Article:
The National Association of Resident Doctors of Nigeria (NARD) has accused the Lagos State government of double standard in its last week’s mass sack and instant eviction of 788 doctors in public hospitals.
It described as sad that an administration, which made a tenancy law that forbids landlords from evicting tenants without adequate notice, could breach the cardinal principle of the same law by evicting the doctors two days after serving them notice to quit their residences.
NARD said the state government had proved to Nigerians that it had no respect for the rule of law and a “tyrannical regime.”
The medical body also lamented the casualisation of doctors that were used to replace the dismissed ones, which according to NARD, is against the nation’s labour laws.
At a press briefing yesterday in Abuja, National President of NARD, Dr. Achinwa Chiedozie, who was represented by the association’s Acting National Secretary, Usman Galadima, said “the mass sack of a record 788 doctors in its employment and forceful eviction of same from their residential quarters with only two days eviction notice, is a clear violation of Lagos State tenancy law.”
Chiedozie warned that NARD would not hesitate to initiate legitimate actions to protect its members if the outcome of the intervention by the Nigerian Medical Association (NMA) was unsuccessful.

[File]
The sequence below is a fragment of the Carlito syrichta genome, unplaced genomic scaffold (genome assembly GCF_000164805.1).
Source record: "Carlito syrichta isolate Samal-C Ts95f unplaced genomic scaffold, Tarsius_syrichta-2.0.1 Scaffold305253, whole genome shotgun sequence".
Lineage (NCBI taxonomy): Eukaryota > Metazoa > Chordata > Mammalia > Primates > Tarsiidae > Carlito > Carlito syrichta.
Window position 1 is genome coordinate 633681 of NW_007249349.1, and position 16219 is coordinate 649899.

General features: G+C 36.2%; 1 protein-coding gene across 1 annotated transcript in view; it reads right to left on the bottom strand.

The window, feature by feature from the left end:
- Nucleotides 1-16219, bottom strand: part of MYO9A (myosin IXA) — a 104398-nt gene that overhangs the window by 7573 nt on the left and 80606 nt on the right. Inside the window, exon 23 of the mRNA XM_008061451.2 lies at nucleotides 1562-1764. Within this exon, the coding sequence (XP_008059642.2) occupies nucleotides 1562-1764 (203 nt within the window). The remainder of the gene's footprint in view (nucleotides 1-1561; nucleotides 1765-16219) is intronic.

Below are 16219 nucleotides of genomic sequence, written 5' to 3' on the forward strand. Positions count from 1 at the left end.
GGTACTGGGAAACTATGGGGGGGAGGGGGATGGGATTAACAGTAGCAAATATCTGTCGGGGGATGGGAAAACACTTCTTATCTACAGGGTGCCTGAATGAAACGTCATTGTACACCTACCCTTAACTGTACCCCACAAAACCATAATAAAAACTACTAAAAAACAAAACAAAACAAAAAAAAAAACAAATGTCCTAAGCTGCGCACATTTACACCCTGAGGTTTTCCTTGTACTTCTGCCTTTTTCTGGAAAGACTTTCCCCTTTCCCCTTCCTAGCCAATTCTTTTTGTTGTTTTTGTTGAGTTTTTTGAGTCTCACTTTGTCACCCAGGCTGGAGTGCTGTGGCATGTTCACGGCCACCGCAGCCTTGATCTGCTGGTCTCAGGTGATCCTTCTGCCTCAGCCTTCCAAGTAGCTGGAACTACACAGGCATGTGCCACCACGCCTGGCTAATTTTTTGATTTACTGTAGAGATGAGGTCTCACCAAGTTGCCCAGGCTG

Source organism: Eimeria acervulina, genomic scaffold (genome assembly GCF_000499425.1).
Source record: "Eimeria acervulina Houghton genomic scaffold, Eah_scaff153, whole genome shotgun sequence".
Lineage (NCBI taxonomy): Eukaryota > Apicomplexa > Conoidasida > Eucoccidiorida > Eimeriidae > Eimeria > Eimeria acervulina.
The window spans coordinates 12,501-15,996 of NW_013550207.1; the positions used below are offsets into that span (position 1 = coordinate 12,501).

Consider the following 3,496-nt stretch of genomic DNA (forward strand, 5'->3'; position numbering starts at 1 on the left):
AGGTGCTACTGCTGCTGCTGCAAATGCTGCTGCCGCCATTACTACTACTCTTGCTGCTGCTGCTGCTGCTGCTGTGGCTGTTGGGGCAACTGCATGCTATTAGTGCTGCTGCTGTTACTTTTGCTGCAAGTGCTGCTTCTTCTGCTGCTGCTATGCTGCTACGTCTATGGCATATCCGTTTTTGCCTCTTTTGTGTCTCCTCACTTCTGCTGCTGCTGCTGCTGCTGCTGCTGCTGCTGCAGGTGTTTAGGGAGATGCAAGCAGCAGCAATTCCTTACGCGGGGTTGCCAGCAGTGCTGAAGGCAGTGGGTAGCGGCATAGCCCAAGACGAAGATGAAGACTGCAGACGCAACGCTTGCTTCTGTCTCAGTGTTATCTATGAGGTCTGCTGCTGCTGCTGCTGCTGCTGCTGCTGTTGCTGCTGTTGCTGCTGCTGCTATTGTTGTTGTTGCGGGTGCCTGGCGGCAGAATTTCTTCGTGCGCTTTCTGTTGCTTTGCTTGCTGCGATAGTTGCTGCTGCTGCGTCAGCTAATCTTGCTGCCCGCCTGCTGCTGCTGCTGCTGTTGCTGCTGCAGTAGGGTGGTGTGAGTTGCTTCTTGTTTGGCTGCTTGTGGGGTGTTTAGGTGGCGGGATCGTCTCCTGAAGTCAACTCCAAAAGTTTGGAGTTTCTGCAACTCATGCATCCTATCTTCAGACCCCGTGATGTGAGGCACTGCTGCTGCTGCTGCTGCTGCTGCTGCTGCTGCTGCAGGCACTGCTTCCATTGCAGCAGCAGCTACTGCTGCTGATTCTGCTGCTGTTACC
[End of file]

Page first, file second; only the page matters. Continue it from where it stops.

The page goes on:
He said the action of the state government was “unwarranted, unexpected of a democratic administration and smacked off executive recklessness and extreme high handedness of tyrannical proportion.”
Meanwhile, the Nigerian Medical Association (NMA) has pleaded with its members to maintain clinical services in all public hospitals in view of the current strike by the Joint Health Sector Unions (JOHESU).
Absolving the NMA of any role in the strike, the association’s president, Dr. Osahon Enabulele, said the appeal became imperative as the JOHESU strike was premeditated to ridicule the medical doctors.
Enabulele said: “JOHESU strike predicated on their demands, which sole purpose is to undermine and encroach on the turf of the medical profession” and urged NMA state chairmen to call the heads of affiliate bodies and acquaint them with the directive, with the aim of mobilising their members to maintain clinical services in their hospitals, units and departments.
He cited yesterday in a statement obtained by The Guardian that the demands of JOHESU include the skipping of CONMESS, amendment and passage of the National Health Bill, appointment of paramedics as consultants and payment of specialist allowance to them.
Others are the payment of equal call- duty allowance with doctors, stoppage of appointment of two doctors as Ministers of Health, the implementation of the Presidential Committee Report on Inter-Professional Harmony in the Health Sector (this entails that the Office of the Chief Medical Director and CMAC should be opened to all healthcare professionals.)